TITLE

Urine Drug Screening: Practical Guide for Clinicians

AUTHOR(S)
Moeller, Karen E.; Lee, Kelly C.; Kissack, Julie C.
PUB. DATE
January 2008
SOURCE
Mayo Clinic Proceedings;Jan2008, Vol. 83 Issue 1, p66
SOURCE TYPE
Academic Journal
DOC. TYPE
Article
ABSTRACT
Drug testing, commonly used in health care, workplace, and criminal settings, has become widespread during the past decade. Urine drug screens have been the most common method for analysis because of ease of sampling. The simplicity of use and access to rapid results have increased demand for and use of immunoassays; however, these assays are not perfect. False-positive results of immunoassays can lead to serious medical or social consequences if results are not confirmed by secondary analysis, such as gas chromatography-mass spectrometry. The Department of Health and Human Services' guidelines for the workplace require testing for the following 5 substances: amphetamines, cannabinoids, cocaine, opiates, and phencyclidine. This article discusses potential false-positive results and false-negative results that occur with immunoassays of these substances and with alcohol, benzodiazepines, and tricyclic antidepressants. Other pitfalls, such as adulteration, substitution, and dilution of urine samples, are discussed. Pragmatic concepts summarized in this article should minimize the potential risks of misinterpreting urine drug screens.
ACCESSION #
28095607

 

Related Articles

  • ACP treatment guideline for antidepressants. Elliott, William T. // Travel Medicine Advisor;Jan2008 Supplement, p2 

    The article discusses a guideline issued by the American College of Physicians on the use of "second-generation antidepressants." The group recommends that antidepressants should be chosen on the basis of negative effect, cost and patient option. Further recommendations by the group include that...

  • Review: short-term benefit of escitalopram versus citalopram for depression uncertain, but big difference in French health insurance costs. Cipriani, Andrea; Barbui, Corrado // Evidence Based Mental Health;May2013, Vol. 16 Issue 2, p51 

    The article discusses the uncertainty associated with the efficacy of citalopram compared with escitalopram in people with depression. It includes a study wherein randomized controlled trials (RCTS) were carried out on patients with major depression. It concludes that the short-term efficacy and...

  • Screening for inherited metabolic disease in newborn infants using tandem mass spectrometry. Leonard, James V; Dezateux, Carol // BMJ: British Medical Journal (International Edition);1/5/2002, Vol. 324 Issue 7328, p4 

    Editorial. Discusses the use of tandem mass spectrometry to screen newborns for medium chain acyl CoA dehydrogenase deficiency, an inherited metabolic disease. How the disease usually presents during infancy and early childhood causing death or irreversible neurological damage; Lack of uniform...

  • THE EUROPEAN COURT OF JUSTICE AND WORKING TIME IN THE HEALTH CARE SECTOR: RELEVANCE TO THE CZECH REPUBLIC. Den Exter, André // Medicine & Law;2005, Vol. 24 Issue 2, p337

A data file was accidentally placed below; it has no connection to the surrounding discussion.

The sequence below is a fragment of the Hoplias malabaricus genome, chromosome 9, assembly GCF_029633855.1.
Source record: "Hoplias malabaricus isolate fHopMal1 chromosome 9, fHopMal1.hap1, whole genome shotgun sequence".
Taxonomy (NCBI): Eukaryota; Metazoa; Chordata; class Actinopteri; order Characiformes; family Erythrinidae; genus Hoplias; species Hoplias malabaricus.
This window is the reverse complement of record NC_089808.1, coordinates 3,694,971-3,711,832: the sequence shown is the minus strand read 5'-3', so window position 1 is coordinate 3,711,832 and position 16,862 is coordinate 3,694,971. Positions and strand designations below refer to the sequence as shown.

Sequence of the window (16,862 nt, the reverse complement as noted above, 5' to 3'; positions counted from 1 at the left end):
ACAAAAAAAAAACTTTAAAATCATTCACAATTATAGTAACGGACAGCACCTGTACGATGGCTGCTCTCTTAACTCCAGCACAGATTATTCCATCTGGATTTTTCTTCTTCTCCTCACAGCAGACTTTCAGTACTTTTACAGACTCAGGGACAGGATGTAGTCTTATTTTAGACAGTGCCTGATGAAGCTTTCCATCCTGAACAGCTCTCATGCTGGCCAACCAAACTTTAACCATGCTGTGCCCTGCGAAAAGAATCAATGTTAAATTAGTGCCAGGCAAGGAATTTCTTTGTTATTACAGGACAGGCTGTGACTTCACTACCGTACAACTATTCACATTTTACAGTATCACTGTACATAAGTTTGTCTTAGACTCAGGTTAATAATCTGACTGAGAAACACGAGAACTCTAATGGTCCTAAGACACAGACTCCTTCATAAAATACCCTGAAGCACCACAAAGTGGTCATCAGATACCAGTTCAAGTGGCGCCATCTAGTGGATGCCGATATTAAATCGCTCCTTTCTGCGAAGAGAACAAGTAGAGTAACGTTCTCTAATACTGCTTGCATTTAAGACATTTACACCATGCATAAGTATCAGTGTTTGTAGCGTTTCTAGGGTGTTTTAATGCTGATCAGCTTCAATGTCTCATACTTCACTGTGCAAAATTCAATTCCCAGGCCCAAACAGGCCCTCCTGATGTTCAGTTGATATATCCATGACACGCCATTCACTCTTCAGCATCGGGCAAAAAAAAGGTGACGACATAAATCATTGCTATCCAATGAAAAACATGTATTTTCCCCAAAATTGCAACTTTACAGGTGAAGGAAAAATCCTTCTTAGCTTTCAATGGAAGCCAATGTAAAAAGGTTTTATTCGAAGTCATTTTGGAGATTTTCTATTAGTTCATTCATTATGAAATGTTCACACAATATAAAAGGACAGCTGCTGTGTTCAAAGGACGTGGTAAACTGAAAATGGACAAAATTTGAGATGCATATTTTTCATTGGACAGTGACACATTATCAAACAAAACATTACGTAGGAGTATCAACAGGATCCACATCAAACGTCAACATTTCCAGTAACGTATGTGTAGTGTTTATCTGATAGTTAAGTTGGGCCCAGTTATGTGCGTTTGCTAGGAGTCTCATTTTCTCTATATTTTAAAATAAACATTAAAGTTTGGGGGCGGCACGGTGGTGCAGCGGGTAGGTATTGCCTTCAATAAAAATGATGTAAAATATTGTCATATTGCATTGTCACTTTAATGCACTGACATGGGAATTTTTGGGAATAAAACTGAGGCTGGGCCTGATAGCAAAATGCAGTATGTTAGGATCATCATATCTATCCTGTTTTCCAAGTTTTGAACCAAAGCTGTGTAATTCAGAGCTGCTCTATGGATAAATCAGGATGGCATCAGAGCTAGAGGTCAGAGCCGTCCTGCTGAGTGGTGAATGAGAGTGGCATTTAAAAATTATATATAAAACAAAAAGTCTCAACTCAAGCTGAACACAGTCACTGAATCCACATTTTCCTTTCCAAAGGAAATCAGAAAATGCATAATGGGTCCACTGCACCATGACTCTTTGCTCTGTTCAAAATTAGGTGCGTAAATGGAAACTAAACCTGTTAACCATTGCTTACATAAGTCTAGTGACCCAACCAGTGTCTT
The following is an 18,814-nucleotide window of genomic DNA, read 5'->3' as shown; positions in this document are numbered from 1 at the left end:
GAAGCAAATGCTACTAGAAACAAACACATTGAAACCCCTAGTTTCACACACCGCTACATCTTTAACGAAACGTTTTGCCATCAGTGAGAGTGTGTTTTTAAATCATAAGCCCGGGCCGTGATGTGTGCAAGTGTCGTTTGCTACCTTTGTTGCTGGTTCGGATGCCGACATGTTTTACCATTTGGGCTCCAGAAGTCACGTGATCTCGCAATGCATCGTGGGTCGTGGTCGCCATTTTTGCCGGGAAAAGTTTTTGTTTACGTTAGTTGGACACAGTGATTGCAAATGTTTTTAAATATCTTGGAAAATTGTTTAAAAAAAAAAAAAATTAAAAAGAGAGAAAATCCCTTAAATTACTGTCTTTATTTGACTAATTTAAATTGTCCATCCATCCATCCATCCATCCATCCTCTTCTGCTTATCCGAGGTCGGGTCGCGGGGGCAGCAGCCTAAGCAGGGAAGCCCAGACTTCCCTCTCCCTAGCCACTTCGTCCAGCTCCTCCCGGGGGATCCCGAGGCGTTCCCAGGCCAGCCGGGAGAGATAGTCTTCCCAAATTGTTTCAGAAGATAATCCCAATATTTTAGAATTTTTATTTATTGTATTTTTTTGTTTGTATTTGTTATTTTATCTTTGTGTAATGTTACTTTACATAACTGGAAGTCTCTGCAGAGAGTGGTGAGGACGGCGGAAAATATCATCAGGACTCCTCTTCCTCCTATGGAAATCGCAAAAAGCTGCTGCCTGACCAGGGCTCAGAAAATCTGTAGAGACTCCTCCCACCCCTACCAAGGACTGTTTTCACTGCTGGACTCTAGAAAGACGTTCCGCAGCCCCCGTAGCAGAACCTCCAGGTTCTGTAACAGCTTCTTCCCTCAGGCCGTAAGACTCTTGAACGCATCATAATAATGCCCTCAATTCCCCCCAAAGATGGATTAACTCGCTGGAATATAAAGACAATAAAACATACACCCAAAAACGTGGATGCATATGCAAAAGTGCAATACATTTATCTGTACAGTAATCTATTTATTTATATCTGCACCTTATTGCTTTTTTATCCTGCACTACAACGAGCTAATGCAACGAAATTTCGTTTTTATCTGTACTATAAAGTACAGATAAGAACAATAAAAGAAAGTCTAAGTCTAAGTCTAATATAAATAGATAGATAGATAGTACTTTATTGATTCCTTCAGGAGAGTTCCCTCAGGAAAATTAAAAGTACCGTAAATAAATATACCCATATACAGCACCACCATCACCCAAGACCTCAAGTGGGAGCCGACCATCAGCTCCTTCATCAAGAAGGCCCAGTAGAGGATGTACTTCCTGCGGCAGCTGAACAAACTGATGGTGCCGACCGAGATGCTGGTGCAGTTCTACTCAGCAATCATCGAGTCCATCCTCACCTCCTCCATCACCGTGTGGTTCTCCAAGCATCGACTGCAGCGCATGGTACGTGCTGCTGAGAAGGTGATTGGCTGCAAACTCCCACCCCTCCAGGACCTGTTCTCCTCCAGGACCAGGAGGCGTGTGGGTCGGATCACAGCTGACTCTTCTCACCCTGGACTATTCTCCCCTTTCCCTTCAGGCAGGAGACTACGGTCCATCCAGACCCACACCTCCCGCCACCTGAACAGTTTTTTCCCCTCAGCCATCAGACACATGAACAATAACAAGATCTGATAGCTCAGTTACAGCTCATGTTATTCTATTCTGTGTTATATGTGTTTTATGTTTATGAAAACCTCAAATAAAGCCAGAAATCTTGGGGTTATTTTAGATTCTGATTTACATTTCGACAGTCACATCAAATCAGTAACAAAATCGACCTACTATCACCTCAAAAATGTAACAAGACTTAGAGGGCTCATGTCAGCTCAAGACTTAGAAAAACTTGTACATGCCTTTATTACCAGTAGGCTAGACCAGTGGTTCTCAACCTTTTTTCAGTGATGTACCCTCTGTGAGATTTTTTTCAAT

In a recent court ruling, the European Court of Justice concluded that a Member State violated the European Directive on working time. The issue concerned the meaning of working time as defined by the Directive. It appeared that the time an employee is present and available at the workplace,...

  • Factors associated with antidepressant medication adherence and adherenceenhancement programmes: a systematic literature review. Servellen, Gwen van; Heise, Barbara A.; Ellis, Robin // Mental Health in Family Medicine;2011, Vol. 8 Issue 4, p255 

    Medication adherence is critical to the efficacy of available treatment for depression in primary care settings. This review identifies factors associated with adherence and what is known about the effectiveness of adherence-enhancement programmes. A comprehensive systematic review of English...

  • Role of SSRIs in pediatric depression management. Cao, Christina Ngoc; Annis, Laura G. // Drug Topics;11/8/2004, Vol. 148 Issue 21, p60 

    This article examines the role of a group of antidepressants called selective serotonin reuptake inhibitors (SSRIs) in pediatric depression management. It aims to help pharmacists understand the prevalence of pediatric depression, the treatment options, and the U.S. Food and Drug Administration...

  • Treatment of Depression in Patients with Dementia.  // Critical Care Alert;Oct2011 Clinical Briefs Supplement, p19 

    No abstract available.

  • Treatment of Depression in Patients with Dementia.  // Clinical Cardiology Alert;Oct2011 Clinical Briefs, p19 

    The article reports a study by S. Banerjee and colleagues, which concluded that sertraline and mirtazapine did not provide improvements in the Cornell Scale for Depression in Dementia (CSDD) scores compared to placebo, thus suggesting a reconsideration of preferred treatment options for dementia.

  • Treatment of Depression in Patients with Dementia. Kuritzky, Louis // Clinical Oncology Alert;Oct2011 Supplement, p19 

    No abstract available.

Share

Read the Article

Courtesy of VIRGINIA BEACH PUBLIC LIBRARY AND SYSTEM

Sorry, but this item is not currently available from your library.

Try another library?
Sign out of this library

Other Topics